Gay married couple sue after Canadian-born daughter denied U.S. citizenship
Lawsuit says State Department policy treats their children as if born out of wedlock
A gay married couple in Maryland sued Thursday to challenge the State Department's refusal to recognize the United States citizenship of their infant daughter, who was born in Canada via a surrogate this year.
The federal lawsuit says a U.S. State Department policy discriminates against same-sex married couples and unlawfully treats their children as if they were born out of wedlock.
An attorney for the plaintiffs, Roee Kiviti, 41, and Adiel Kiviti, 40, said their suit is at least the fourth such case to challenge the policy.
In February, a federal judge in California ruled that a son of a gay married couple has been a U.S. citizen since his birth. The State Department is appealing that decision. Two other federal cases are pending in Washington, D.C., and Georgia.
The State Department declined comment, citing pending litigation. The suit names Secretary of State Mike Pompeo as the lone defendant.
Roee and Adiel are naturalized U.S. citizens who were born in Israel. Their daughter, Kessem, was born via gestational surrogacy in Canada in February using Adiel's sperm and a donated egg.
Roee said he and his husband felt their privacy was invaded when a consular officer asked them questions about how their daughter was conceived and born.
"We are the only parents she has ever known. To have that questioned by your own government is very unsettling, to say the least," he said during a telephone interview Thursday.
The State Department determined that Kessem isn't a U.S. citizen because Adiel, the only parent with a biological connection to her, hadn't lived in the U.S. long enough to meet a five-year residency requirement under a provision of the Immigration and Nationality Act, according to the couple's lawsuit. But the five-year requirement is not meant to be applied to the children of married U.S. citizens, the couple's lawyers maintain.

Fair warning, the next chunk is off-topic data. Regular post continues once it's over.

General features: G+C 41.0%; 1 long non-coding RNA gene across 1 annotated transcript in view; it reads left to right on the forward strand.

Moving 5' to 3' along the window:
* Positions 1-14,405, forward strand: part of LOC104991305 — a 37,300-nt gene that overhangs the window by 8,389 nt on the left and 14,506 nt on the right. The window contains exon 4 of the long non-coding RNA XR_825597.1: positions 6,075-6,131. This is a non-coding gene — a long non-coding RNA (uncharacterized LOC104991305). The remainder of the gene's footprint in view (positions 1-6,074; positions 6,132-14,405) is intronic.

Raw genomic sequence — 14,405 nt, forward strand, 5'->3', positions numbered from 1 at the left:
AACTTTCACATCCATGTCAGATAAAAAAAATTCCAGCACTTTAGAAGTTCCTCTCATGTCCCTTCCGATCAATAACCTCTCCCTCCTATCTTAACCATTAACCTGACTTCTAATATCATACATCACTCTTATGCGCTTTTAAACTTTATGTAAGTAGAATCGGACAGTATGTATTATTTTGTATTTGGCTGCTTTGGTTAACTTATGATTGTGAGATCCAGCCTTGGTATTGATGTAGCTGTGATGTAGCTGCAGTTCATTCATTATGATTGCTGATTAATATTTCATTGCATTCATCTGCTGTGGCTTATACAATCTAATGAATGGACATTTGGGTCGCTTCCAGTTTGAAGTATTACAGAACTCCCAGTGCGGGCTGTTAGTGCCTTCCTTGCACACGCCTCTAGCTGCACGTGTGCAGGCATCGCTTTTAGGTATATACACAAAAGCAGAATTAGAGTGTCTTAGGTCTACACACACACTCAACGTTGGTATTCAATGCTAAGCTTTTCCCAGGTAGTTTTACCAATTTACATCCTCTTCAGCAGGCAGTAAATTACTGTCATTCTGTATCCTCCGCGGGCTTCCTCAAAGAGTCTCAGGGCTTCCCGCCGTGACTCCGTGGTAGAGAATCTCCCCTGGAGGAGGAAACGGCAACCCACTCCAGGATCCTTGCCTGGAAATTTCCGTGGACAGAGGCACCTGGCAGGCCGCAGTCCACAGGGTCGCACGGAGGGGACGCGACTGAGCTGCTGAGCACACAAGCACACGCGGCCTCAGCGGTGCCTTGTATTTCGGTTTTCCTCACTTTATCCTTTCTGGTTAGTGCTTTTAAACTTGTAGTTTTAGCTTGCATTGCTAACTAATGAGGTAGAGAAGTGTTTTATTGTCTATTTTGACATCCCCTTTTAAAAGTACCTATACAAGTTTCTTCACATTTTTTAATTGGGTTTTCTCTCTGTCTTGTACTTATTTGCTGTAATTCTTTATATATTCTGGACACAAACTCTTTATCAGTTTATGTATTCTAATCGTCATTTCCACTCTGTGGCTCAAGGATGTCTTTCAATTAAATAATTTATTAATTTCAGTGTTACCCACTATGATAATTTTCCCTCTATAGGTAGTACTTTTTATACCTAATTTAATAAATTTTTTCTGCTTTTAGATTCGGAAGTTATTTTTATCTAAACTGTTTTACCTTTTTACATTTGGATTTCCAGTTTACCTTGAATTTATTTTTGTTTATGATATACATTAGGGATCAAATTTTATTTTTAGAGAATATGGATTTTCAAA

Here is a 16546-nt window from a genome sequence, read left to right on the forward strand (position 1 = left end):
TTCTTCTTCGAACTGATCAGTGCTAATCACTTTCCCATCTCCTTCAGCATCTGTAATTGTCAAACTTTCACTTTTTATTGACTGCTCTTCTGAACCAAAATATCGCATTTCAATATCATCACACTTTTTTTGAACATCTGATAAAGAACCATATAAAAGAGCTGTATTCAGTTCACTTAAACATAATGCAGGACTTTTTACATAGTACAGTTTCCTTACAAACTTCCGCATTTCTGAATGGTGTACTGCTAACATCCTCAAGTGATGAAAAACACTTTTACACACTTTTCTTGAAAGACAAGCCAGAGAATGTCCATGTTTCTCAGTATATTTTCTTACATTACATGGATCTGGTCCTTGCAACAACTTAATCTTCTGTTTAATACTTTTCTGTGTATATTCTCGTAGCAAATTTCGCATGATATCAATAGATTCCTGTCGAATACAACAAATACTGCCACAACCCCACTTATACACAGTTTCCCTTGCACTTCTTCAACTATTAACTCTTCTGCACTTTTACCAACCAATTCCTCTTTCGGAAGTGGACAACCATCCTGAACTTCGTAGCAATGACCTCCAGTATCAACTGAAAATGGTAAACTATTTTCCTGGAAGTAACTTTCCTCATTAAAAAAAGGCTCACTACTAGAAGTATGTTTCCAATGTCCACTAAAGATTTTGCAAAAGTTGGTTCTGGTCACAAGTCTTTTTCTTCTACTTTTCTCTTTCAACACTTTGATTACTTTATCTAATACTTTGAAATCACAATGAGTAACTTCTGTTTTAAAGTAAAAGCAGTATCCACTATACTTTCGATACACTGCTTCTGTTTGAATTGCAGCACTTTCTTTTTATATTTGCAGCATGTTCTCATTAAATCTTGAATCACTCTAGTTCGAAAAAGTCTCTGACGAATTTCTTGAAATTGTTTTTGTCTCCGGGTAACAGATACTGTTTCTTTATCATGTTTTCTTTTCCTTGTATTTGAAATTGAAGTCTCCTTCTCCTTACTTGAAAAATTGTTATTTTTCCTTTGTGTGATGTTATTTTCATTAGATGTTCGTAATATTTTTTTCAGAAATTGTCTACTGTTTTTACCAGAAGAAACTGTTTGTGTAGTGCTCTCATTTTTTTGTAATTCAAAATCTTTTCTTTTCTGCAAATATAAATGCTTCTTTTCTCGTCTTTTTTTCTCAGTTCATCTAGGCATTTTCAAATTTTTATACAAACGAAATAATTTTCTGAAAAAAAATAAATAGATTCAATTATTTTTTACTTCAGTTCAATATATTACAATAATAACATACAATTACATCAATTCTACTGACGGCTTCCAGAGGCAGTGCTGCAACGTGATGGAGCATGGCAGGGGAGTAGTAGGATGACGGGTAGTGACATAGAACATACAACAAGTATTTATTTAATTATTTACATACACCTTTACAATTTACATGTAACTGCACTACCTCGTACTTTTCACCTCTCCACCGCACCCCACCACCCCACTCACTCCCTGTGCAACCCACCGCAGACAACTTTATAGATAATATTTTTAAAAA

Adiel moved to the U.S. in May 2015 and became a U.S. citizen in January. Roee has lived in the U.S. since 1982 and became a U.S. citizen in 2001. They married in California in 2013 and live with their daughter and two-year-old son, Lev, in Chevy Chase, Md.
"State Department policy unlawfully denies that the Kiviti family is a family at all," the suit said.
The lawsuit asks the court to rule that Kessem has been a U.S. citizen since her birth and seeks an order for the State Department to immediately issue her a passport.
'These clouds above your head'
Adiel said the legal challenge consumes precious time that he and his husband could be spending with their children.
"You don't want to have these clouds above your head," he said.
The couple is represented by attorneys from two New York-based legal advocacy groups, Immigration Equality and Lambda Legal Defence and Education Fund Inc., as well as the law firm Morgan, Lewis & Bockius. Their case was assigned to U.S. District Judge Theodore Chuang in Greenbelt, Md.
In the California case, government lawyers argued that citizenship for foreign-born children is not a "constitutionally enshrined right" for either the U.S. citizen or the child seeking to acquire citizenship. Rather, they said, it is a right granted by Congress.
"Further, the Supreme Court has underscored the importance of a biological connection between the child seeking to acquire citizenship and the U.S. citizen seeking to confer citizenship," government lawyers wrote in a January court filing.
However, U.S. District Judge John Walter concluded that the Immigration and Nationality Act doesn't require a child born during their parents' marriage to demonstrate a biological relationship with both of their married parents.